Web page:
This command manually performs a DNS lookup on a cx7 ident-server. This function is autmatically called when you connect with an ID string. stat AB01 where "AB01" is the registered ID string you want to resolute. Before you can call that command, you have to set up an ident-server with setidentserver.

3.3.18 # sync

After connecting to a peer and setting up the respective key, you can use this command to get information for synchronising the keys. For example when they went off-sync afer some local en- or decrypting. If you use this command, cx7 will read-out the current key position from your local file and will send it to your peer. Then the peer answers automatically with the position of the remote key. sync An answer can look like: [| x sync 0018 The remote peer sees the sync like this: [| # sync 0015 In this case the keys are off-sync. The host's key (at is at position 15 and the peer's key (at is at position 18. It should be regarded that it is always a best practice to re-adjust a key only in the upwards direction. So in this case the host will update the keyposition to 18. This way you reduce the risk of parts of the key being used more often than once.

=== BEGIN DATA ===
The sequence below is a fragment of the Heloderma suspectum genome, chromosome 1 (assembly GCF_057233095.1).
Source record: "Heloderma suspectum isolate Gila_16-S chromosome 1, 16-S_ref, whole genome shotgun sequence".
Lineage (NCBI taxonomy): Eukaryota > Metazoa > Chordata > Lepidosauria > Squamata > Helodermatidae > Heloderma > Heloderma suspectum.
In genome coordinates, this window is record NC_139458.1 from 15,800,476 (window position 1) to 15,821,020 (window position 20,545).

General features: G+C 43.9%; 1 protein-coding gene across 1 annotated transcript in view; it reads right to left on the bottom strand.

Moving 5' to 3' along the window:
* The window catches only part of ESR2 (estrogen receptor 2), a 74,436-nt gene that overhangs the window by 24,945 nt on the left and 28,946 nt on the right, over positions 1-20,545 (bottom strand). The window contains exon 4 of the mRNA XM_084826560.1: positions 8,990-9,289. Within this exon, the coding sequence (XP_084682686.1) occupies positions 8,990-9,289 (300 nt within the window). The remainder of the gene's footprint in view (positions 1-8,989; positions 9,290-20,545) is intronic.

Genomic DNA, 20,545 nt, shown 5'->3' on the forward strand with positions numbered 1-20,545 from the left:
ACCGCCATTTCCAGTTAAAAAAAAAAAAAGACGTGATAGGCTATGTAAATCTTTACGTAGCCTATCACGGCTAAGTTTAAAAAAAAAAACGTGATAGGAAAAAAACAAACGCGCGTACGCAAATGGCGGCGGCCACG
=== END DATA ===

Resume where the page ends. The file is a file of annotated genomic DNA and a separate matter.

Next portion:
3.3.19 # unconnect

This command ends an established connection and closes the thread, which was established with the command connect.
Alternatively type "uc".

3.3.20 # unserve

This command ends an established connection, stops the server and closes the thread, which was made with the command serve.
Alternatively type "us".

3.3.21 # updateposition

When you have set up a key, you can use this command to change its meta-data. updateposition 18 where "18" is the new position which should be stored in the key's meta-data. You also can use an optional second parameter to specify a key: updateposition 18 /path/to/key.cx7 where "/path/to/key.cx7" is the directory and filename of the key you want to be affected. If the procedure is successful, cx7 outputs something like: # Updating key position /path/to/key.cx7 to 18 ... OK Alternatively type "up".

3.4 Working with cx7-server